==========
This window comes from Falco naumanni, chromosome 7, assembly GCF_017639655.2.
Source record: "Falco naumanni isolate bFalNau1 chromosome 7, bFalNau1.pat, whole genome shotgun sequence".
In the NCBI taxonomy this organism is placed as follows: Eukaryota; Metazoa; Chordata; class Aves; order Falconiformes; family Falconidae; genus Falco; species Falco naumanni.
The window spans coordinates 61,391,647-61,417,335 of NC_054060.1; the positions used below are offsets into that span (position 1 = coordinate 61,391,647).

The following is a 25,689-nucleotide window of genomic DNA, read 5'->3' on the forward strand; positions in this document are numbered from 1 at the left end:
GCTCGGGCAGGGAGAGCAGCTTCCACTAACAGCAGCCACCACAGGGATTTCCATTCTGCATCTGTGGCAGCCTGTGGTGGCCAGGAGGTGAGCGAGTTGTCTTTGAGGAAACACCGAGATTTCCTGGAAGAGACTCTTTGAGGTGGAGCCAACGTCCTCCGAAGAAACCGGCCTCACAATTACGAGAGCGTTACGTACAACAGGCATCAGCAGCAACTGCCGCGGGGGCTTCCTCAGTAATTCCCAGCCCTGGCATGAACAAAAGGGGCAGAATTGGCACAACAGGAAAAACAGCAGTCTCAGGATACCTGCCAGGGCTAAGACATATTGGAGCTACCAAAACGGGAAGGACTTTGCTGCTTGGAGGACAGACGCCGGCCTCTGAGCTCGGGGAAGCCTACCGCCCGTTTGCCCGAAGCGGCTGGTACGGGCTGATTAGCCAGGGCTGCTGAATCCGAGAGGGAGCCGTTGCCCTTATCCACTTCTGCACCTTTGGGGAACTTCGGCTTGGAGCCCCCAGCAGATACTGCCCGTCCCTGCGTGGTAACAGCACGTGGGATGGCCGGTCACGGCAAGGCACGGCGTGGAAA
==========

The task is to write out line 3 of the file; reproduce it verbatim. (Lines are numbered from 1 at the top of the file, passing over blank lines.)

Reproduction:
In the NCBI taxonomy this organism is placed as follows: Eukaryota; Metazoa; Chordata; class Aves; order Falconiformes; family Falconidae; genus Falco; species Falco naumanni.